Throngs of upscale fashion boutiques, fancy restaurants, and trendy clubs fill the streets of Seminyak – one of Bali’s liveliest areas north of the raunchy scenes of Kuta and Legian. However some might find it hard to feel the tranquility and the laidback atmosphere of Bali which drew the first tourists to the island decades ago as the island is now a popular holiday destination. Many choose to go to Ubud for its bucolic ambiance, surrounded by rice terraces and calm-flowing streams, to get the authentic Balinese experience they dream of. But as is the case with other places, the once quiet streets of Ubud is now studded with shops and restaurants, often conspicuously located right next to Hindu temples, palaces, or local traditional houses.
This time my coworkers and I head further northeast to find a relatively untouched and secluded patch of beach, far from the crowds and the hype in the southern part of the island. The waves are calm, the water is clear, and the skies are blue. Virgin Beach, as the name indicates, is a beautiful and quiet stretch of white sand beach, tinted with black volcanic ashes from the past eruptions of Mount Agung. A stark contrast with Kuta, business in Virgin Beach – or Prasi as locals call it – only consists of several modest restaurants and t-shirt shops.
A lonesome old man with an unusual hairstyle sits under a blue beach umbrella, too focused on his tiny dictionary to care about what happens around him. Meanwhile a model sits on a nearby rock, striking poses you would only see on a swimsuit calendar. The combination of her flashy white bikini, tanned skin, blonde dyed hair, and erotic poses is such an absurd scene amid the calm-seeking sun-bathers on the beach.
On our way back from Prasi, I notice one thing that I have never seen before on my previous visits to Bali. A middle-aged lady walks on the street side nonchalantly bearing her breasts. Alexander who lived in Bali for 7 years during his childhood explains to me that the Balinese culture dictates all women to not cover their breasts once they have got married, contrary to many other cultures which require married women to wear more modest clothes.
Our search for a true Balinese village, off the trails of most tourists, finally brings us to Sidemen in the eastern part of Bali. Terraces of rice paddies and other vegetables lie on our left side, sloping down to a river. While on the right side a dense forest provides shade to the sleepy road on which local residents lay coffee beans over mats made from plaited dried leaves. Going deeper into the countryside, we cross a bridge painted in bright yellow, exuding liveliness to this serene part of the island. Two foreigners with bottles of mineral water on their hands are walking down the road with a local guide, and they are the only visitors to this area other than us.
“This is how Ubud was like in the 70s,” Alexander describes.
The serenity of Bali – the island of gods – was shattered in 2002 and 2005 following a series of deadly bombings, bringing a deep social and economic impact the island has never experienced before. Tourist numbers plummeted, hotels were deserted, businesses went bankrupt. Governments all around the world issued travel warnings to their citizens, further curbing foreign tourists from visiting the island. In a desperate attempt to restore the economy of Bali, the Indonesian government issued an unprecedented holiday policy. National holidays which fell on Tuesdays automatically made the Mondays holiday as well, also with holidays on Thursdays which made the Fridays holiday. In a way it did affect the productivity as people got more days off. But in the other hand it encouraged people to travel more, especially to Bali.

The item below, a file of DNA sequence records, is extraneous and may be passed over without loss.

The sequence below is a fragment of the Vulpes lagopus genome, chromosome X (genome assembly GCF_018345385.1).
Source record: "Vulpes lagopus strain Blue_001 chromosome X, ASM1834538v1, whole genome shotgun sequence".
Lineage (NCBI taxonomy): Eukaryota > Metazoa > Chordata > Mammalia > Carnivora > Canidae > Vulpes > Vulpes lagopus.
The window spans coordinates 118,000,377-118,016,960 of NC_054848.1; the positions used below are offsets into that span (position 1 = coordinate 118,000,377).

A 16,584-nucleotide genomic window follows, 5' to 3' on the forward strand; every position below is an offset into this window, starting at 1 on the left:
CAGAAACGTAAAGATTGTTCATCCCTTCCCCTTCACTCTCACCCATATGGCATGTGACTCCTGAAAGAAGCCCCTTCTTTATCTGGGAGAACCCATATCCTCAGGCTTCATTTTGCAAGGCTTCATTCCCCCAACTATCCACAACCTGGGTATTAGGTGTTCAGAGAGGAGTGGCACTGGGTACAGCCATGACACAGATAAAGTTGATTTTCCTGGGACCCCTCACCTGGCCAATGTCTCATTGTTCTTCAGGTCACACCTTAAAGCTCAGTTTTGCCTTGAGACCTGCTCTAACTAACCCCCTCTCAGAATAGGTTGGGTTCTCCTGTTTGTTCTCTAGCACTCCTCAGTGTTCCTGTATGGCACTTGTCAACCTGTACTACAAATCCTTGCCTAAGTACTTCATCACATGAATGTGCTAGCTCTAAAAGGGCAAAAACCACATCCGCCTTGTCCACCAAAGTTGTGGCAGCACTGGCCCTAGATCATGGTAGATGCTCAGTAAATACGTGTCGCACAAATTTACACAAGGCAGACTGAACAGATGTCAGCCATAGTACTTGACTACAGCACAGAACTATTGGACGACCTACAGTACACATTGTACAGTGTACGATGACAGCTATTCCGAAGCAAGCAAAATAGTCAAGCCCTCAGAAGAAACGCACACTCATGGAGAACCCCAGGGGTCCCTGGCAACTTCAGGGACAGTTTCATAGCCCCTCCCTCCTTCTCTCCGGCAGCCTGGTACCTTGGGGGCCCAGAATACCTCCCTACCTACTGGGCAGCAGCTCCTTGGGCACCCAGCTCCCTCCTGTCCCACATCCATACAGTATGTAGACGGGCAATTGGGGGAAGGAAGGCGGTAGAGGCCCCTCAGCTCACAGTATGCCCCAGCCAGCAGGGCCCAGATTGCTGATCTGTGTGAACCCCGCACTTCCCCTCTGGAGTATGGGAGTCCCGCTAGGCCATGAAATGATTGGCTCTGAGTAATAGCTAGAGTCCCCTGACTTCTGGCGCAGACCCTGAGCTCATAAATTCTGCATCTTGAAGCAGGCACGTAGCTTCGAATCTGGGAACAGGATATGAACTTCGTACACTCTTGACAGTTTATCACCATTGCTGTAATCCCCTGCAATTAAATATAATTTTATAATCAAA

Domestic tourists gradually brought back the economic pulse of the island back to normal. But it took a few more years until the foreign visitor numbers returned to the pre-bombing level. Visiting one of the locations where the 2005 bombings occurred, I find it hard to imagine that in a crowded seafood restaurant in Sanur dozens of lives were lost almost eight years ago.
Today the island’s tourism industry is thriving even stronger than ever. New hotels and restaurants have been built and more are still under construction – many of them are owned by foreign nationals. Unfortunately some turned breathtaking beaches into private properties which can only be accessed by paying exorbitant entrance fees.
Vital infrastructures have been modernized, including a new airport terminal with the roof resembling the sea waves which is slated to be fully operational later this year. A new highway is also under construction which solves the issue of land acquisition – which hampers many infrastructure development projects elsewhere in the country – by building it over the sea. However that sparks another controversy over the environmental impact to the reef ecosystem. The spokesman of the state-owned enterprise which leads the consortium of the project stated that they have conducted a proper analysis of the environmental impact of this project. They made sure that there is no species in the IUCN Red List lives in the area and they are committed to reforesting the lost mangroves due to the construction of the highway. A commitment we all hope to be fulfilled.
Bali, as it has always been for centuries, will always be a fascinating and thriving place, attracting new waves of people from all over the world to come and even live in the island. People will come and go, businesses will flourish and fail, but the unique Balinese traditions will live on, hopefully.